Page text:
/ 13 May 2023

Load-shedding: our leaders go for the Pontius Pilate approach

De Ruyter Ramaphosa Mantashe
In the know: Then Eskom chief executive André de Ruyter (left) briefs Mineral Resources and Energy Minister Gwede Mantashe (second left), President Cyril Ramaphosa (centre) and others about corruption and sabotage at Tutuka power station.

When Minister of Public Service and Administration Zola Skweyiya  launched the white paper on the transformation of the public service in October 1997, he said that he wanted the needs of South Africans “to come first”.

He added he also wanted SA citizens, especially those who had experienced the harshest of the apartheid machinery, to view and experience the public service in an entirely new way. Hence, Nelson Mandela’s government named the policy Batho Pele — people first.

More than 25 years later, there is no doubt that Skweyiya’s dream has been defeated. 

Now, something else comes first. That much is clear from how the government has responded to the application to compel it and Eskom to ensure there is no interruption of electricity to public health facilities, public schools and police stations. 

The government’s decision to appeal the ruling adds weight to the argument that people no longer come first.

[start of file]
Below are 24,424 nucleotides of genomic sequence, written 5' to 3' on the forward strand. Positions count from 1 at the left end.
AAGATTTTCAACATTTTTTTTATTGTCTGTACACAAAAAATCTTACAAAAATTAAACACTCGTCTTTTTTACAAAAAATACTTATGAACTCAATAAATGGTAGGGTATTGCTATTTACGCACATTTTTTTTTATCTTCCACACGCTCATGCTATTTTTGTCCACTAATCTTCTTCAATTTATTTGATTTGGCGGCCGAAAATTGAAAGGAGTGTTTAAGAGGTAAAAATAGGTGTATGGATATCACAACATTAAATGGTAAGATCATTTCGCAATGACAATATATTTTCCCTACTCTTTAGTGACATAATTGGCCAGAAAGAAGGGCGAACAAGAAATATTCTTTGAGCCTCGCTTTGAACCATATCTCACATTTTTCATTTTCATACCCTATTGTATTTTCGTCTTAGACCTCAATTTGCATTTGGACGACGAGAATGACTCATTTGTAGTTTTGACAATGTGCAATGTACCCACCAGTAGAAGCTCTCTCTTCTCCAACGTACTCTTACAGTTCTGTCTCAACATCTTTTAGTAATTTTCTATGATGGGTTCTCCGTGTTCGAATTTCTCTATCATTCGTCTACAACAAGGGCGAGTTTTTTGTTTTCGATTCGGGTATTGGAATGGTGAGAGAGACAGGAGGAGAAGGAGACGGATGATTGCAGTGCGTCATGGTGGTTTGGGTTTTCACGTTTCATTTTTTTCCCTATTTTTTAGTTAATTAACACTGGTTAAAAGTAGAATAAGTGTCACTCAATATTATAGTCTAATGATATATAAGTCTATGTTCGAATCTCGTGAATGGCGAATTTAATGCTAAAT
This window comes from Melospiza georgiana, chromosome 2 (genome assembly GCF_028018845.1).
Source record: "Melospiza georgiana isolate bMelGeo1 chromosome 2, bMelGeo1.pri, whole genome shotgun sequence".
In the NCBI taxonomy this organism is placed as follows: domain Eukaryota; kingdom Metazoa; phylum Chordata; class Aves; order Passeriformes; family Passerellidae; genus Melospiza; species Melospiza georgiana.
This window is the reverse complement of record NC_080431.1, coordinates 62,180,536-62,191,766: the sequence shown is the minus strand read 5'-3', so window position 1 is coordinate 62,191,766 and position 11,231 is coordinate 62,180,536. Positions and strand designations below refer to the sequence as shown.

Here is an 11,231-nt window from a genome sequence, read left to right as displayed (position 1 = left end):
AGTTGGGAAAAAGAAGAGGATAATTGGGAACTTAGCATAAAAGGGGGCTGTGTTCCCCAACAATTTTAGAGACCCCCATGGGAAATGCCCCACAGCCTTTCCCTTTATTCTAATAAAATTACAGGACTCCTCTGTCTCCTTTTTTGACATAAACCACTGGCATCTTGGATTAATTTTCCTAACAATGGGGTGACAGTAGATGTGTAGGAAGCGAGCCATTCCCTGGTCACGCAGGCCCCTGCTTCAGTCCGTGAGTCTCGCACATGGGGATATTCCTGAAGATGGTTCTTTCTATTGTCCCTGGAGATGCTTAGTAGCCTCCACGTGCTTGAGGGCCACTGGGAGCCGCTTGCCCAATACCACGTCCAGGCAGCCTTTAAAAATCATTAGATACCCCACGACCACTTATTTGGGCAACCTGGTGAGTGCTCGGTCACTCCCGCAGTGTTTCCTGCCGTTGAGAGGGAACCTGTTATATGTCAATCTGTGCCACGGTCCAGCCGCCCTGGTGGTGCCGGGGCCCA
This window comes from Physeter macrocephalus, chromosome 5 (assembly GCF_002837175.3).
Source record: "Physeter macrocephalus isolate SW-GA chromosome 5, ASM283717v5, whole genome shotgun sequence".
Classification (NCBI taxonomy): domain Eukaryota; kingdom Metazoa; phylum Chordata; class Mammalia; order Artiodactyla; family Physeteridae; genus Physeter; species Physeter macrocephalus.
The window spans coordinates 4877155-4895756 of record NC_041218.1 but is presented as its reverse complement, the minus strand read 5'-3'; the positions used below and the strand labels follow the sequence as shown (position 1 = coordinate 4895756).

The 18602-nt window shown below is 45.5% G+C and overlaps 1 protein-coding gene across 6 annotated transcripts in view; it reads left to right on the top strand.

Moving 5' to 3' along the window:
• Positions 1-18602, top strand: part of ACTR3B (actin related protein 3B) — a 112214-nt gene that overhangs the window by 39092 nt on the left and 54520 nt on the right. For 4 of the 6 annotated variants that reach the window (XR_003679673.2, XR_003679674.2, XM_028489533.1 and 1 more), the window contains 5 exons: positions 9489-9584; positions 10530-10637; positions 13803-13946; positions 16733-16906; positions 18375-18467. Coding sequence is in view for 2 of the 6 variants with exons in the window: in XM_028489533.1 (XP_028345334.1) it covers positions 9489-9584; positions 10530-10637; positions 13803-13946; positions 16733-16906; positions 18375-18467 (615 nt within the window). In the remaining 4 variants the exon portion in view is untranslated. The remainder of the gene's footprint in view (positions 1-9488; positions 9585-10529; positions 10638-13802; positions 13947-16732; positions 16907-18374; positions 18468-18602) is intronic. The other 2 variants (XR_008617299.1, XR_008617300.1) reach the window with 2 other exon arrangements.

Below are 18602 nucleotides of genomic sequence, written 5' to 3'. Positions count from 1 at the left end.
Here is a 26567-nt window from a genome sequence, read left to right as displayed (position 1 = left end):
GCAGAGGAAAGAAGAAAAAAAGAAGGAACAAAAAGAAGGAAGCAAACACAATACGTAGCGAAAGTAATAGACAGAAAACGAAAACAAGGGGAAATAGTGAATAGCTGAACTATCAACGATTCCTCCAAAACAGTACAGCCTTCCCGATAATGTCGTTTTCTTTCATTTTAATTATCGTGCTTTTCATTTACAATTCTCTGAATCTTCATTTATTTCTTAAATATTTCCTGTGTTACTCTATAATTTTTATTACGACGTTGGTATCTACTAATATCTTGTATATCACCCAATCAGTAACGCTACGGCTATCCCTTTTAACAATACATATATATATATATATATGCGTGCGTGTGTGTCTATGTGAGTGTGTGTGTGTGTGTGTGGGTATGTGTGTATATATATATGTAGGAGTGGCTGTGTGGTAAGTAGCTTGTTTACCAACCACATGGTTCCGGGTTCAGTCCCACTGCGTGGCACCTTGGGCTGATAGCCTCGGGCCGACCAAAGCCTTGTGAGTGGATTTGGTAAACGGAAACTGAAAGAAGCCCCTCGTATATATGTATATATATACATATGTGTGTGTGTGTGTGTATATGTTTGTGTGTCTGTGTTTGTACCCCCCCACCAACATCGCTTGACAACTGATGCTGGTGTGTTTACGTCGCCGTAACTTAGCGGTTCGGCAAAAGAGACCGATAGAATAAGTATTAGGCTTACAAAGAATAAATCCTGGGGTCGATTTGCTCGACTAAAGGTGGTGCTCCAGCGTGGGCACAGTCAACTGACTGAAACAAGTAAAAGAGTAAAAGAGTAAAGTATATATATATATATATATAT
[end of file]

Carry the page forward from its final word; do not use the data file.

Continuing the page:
The high court application, which was led by the United Democratic Movement, went to the heart of the matter, which is simply that access to healthcare and education are rights guaranteed by the country’s constitution. 

Cutting electricity to the facilities that provide health and education cuts access to public services for the people who are most dependent on them.

Among the applicants were two doctors who, according to the court ruling, set out in stark terms the impact of power cuts on health facilities. 

“Paediatric and neonatal units literally require the ‘lights to be on’; critical organs and medical supplies need to be maintained at optimal temperatures; operating theatres need uninterrupted power supplies; life-supporting and monitoring equipment need electricity to run effectively and accurately — and the list goes on.”

The fact that the president and his ministers went to court to deny that they bore any direct responsibility for ensuring the uninterrupted supply of electricity to citizens and the facilities they depend on, speaks volumes about where their minds and hearts are at.

In a well-functioning democracy, where people come first, the office bearers would not have gone to court to wash their hands of the electricity crisis but rather to table for the court’s consideration a way of meeting what the applicants sought. 

That’s what the spirit and letter of “Batho Pele” demanded. That approach would have shown South Africans the president and his ministers were driven by the best interests of citizens, more specifically the poorest, who are the ones who rely heavily on public health and education.